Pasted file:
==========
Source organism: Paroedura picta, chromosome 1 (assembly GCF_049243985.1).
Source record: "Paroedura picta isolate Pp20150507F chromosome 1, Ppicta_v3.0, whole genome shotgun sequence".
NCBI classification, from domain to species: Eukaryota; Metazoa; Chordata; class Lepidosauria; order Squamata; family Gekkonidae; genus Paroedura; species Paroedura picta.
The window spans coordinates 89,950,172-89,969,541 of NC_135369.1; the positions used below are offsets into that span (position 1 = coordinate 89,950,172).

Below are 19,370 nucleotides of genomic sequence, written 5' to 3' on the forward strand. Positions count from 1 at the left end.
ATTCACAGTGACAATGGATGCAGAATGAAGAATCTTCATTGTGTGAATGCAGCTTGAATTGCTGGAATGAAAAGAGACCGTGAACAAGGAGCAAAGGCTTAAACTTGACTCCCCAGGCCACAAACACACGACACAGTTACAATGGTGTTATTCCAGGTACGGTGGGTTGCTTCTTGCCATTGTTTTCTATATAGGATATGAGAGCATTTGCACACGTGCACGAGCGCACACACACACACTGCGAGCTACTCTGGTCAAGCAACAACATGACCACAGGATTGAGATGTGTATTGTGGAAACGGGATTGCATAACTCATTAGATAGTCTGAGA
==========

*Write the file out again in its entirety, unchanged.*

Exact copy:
Source organism: Paroedura picta, chromosome 1 (assembly GCF_049243985.1).
Source record: "Paroedura picta isolate Pp20150507F chromosome 1, Ppicta_v3.0, whole genome shotgun sequence".
NCBI classification, from domain to species: Eukaryota; Metazoa; Chordata; class Lepidosauria; order Squamata; family Gekkonidae; genus Paroedura; species Paroedura picta.
The window spans coordinates 89,950,172-89,969,541 of NC_135369.1; the positions used below are offsets into that span (position 1 = coordinate 89,950,172).

Below are 19,370 nucleotides of genomic sequence, written 5' to 3' on the forward strand. Positions count from 1 at the left end.
ATTCACAGTGACAATGGATGCAGAATGAAGAATCTTCATTGTGTGAATGCAGCTTGAATTGCTGGAATGAAAAGAGACCGTGAACAAGGAGCAAAGGCTTAAACTTGACTCCCCAGGCCACAAACACACGACACAGTTACAATGGTGTTATTCCAGGTACGGTGGGTTGCTTCTTGCCATTGTTTTCTATATAGGATATGAGAGCATTTGCACACGTGCACGAGCGCACACACACACACTGCGAGCTACTCTGGTCAAGCAACAACATGACCACAGGATTGAGATGTGTATTGTGGAAACGGGATTGCATAACTCATTAGATAGTCTGAGA